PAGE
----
PSYCHEDELIC DIARIES: THE SHORT FILMS OF ÉTIENNE O’LEARY

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PSYCHEDELIC DIARIES: THE SHORT FILMS OF ÉTIENNE O’LEARY
Dir: Étienne O’Leary, 1966-1968.
Total program time: 68 min.

SATURDAY, APRIL 5 – 10PM
SUNDAY, APRIL 20 – 5PM
MONDAY, APRIL 28 – 10PM

Special thanks to ICPCE

Despite an entire filmography of only three experimental short films, Étienne O’Leary’s work is a vibrant, majestic reflection of late 60s youth culture and avant-garde film techniques, including some pioneering editing tricks that still seem fresh and invigorating today.

A 60s French dandy by way of Montreal, O’Leary became intoxicated by the sights and sounds of bohemia and formed an alliance with the Zanzibar Group (his films are populated by French underground luminaries like Pierre Clementi, Jean-Pierre Bouyxou, and Michel Auder). A student of the New York underground and surrealism, O’Leary uses a variety of notebook-style shooting, image layering, and fast cutting to capture the era’s heady decadence and political possibilities. Adding to the trippy visuals, O’Leary composed his own singular soundtracks with a myriad of found instruments and tape recorders, a new music genre in and of themselves.

O’Leary’s shorts were shown at various European galleries and happennings (French artist Jean-Jacques Lebel was a big champion of his work), but since the late 60s remained lost until they were recently rediscovered in the vaults of the Cinémathèque québécoise. A product of his time in the best possible way, O’Leary’s films are the cosmic nexus aligning Warhol’s Factory, Jonas Mekas’s home-movie poetics, and Kenneth Anger’s pop subversion.

Read the last known interview with Étienne O’Leary here.


DAY TRIPPER
Dir: Étienne O’Leary, 1966.
France, 9 min.

O’Leary debut is a staccato black-and-white impression of shared intimacy and late-night mind expansion. A tapestry of party and beach scenes are inter-cut with a lover’s stoned, seductive dancing. The soundtrack mixes screeching, crashing pianos with cut-up tape effects and samples from Nancy Sinatra, The Who, and Screaming Jay Hawkins’s manic “I Hear Voices.”

“May Ray said that Day Tripper was a film he wished he had made. I was flattered.” -Etienne O’Leary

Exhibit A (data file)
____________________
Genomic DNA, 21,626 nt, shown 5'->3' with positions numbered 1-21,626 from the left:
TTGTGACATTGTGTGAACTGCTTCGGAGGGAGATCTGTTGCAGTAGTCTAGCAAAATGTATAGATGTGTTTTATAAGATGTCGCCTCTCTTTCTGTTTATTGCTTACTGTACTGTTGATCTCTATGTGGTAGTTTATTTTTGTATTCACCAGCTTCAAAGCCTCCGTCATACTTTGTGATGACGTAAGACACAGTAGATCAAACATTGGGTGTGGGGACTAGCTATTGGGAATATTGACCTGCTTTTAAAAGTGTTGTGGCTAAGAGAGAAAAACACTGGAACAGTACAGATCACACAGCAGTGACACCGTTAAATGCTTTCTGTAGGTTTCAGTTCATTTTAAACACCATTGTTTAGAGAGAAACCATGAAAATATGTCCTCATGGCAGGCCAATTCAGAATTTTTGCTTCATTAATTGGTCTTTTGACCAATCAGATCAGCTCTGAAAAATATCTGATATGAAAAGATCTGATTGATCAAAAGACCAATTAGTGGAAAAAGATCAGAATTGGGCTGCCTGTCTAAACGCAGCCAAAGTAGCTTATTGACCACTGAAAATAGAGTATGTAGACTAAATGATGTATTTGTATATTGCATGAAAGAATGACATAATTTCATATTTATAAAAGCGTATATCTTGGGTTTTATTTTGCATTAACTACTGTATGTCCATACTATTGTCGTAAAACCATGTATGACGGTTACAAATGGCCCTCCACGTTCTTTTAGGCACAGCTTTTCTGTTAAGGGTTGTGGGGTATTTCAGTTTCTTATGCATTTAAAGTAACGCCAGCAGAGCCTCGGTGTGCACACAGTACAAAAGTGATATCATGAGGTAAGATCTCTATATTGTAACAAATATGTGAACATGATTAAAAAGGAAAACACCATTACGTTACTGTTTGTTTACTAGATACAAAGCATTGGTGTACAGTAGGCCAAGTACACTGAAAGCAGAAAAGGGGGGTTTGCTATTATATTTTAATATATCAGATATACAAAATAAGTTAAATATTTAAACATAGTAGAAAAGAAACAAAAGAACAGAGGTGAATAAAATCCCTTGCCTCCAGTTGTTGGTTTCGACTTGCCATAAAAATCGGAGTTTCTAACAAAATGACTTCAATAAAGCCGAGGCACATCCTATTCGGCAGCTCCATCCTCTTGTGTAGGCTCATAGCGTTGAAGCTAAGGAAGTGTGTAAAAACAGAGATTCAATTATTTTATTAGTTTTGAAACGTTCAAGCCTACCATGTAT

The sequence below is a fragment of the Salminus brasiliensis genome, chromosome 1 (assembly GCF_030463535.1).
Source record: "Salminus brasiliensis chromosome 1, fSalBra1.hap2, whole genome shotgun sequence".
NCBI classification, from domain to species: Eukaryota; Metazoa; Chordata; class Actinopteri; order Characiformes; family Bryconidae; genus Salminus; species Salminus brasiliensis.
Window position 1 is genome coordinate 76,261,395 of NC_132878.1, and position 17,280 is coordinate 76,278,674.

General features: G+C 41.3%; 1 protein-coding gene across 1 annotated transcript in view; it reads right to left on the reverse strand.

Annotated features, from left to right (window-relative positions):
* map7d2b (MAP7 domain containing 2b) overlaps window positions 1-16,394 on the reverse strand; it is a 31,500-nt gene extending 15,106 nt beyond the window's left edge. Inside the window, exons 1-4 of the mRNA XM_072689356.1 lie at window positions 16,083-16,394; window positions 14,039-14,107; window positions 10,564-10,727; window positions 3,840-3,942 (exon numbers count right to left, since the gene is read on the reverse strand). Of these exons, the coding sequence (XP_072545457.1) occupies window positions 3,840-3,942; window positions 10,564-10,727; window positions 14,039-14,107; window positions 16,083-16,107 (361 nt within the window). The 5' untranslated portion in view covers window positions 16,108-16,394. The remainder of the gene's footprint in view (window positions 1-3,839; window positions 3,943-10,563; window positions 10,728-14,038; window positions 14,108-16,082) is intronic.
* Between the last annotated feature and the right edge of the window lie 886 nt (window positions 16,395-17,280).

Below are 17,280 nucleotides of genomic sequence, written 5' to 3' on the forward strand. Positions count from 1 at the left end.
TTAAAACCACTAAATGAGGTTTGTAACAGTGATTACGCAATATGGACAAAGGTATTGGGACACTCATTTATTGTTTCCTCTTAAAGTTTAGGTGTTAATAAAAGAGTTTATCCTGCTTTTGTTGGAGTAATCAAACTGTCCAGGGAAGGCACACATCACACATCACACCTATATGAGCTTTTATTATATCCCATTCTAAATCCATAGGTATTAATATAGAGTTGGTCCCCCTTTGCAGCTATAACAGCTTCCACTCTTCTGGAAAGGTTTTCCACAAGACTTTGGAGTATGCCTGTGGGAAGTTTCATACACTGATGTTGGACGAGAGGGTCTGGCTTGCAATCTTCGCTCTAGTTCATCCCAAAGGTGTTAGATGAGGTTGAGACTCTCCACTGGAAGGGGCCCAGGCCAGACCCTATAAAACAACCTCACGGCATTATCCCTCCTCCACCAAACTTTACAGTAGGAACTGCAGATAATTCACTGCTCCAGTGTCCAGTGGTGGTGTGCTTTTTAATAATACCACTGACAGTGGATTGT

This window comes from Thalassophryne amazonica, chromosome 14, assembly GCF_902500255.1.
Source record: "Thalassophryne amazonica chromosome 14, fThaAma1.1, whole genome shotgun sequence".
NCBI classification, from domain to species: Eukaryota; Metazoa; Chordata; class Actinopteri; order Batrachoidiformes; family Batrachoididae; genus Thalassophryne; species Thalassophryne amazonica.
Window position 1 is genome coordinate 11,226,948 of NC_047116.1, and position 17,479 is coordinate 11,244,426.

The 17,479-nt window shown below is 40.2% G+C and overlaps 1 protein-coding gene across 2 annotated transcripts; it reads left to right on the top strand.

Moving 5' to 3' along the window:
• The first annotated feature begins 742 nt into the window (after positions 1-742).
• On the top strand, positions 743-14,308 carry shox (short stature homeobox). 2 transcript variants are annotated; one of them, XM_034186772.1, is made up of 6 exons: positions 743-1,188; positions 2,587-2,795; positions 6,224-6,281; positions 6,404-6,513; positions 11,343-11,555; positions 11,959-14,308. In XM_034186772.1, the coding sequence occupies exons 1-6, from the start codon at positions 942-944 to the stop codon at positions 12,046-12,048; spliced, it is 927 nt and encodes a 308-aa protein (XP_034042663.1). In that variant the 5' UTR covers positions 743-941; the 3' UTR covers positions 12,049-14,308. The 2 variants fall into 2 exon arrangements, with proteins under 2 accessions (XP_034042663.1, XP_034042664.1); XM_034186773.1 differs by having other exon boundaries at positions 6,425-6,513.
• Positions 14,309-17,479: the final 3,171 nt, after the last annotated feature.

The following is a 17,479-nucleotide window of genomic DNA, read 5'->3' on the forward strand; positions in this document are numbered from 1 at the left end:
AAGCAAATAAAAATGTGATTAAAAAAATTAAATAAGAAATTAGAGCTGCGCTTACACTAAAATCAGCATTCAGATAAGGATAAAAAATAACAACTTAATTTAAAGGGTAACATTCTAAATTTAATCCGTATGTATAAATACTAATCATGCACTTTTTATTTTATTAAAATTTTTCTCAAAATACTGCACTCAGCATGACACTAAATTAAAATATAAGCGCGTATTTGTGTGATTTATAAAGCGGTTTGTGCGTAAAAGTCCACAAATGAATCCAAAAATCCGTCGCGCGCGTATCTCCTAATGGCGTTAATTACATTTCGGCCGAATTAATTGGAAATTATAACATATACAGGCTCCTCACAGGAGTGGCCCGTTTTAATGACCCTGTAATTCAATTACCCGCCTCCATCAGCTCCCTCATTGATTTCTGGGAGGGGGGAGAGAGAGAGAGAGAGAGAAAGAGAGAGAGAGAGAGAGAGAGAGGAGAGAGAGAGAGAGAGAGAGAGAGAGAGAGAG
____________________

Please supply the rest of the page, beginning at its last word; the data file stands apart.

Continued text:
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HOMEO
(aka Homeo: Minor death: Coming back from goin’ home)
Dir: Étienne O’Leary, 1967.
France, 38 min.

A travelogue of sorts, O’Leary second work blends cityscapes, nature, summer holidays, and charismatic portraits all together, with everything awash in radiant colors. The droning harmonium soundtrack provides a continuous pulse, with occasional flutters that match the quasi-spiritual vision quests. Most significantly, Homeo foregrounds O’Leary’s radical approach to in-camera editing, with rapid-fire cuts bringing photographs and magazine ads to vibrant life alongside friends’s eternal wanderlusts.

“An object-lesson in the cinematic intensification of images drawn from day-to-day reality, in which home movie footage is rendered rock’n’roll poetry through montage.” -Cork Film Centre

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CHROMO SUD
Dir: Étienne O’Leary, 1968.
France, 21 min.

O’Leary final and most fully realized short is a hallucinogenic nightmare of May ’68 riots, sadist fantasies and drug-fueled freak outs. The friendly faces and playful eroticism from before have now grown threatening and perverse. This is O’Leary at his most subliminal and transcendent, with flashing edits and dense layers of juxtaposed dissolves creating entire universes in just a few frames, all of which are augmented by a sonic collage of disembodied moaning vocals, prepared piano, and tinkering electronics.

Taking Chromo Sud as a whole, one can’t help draw parallels to the future psychedelic art and music of experimental band Black Dice or even the 80s work of Toshio Matsumoto, who all seem to be tapping in to the same far-out mainline O’Leary rode for 21 mesmerizing minutes.

Chromo Sud, his most sinister work by far, owes as much to Kenneth Anger as to Mekas, presenting the libertarian impulses of the time in as orgiastically morbid and sadistic a vein as Anger’s Scorpio Rising biker culture… a testament to the transformative powers of editing and the control it gives the filmmaker in shaping his own reality from the world around him.” —Experimental Film Club

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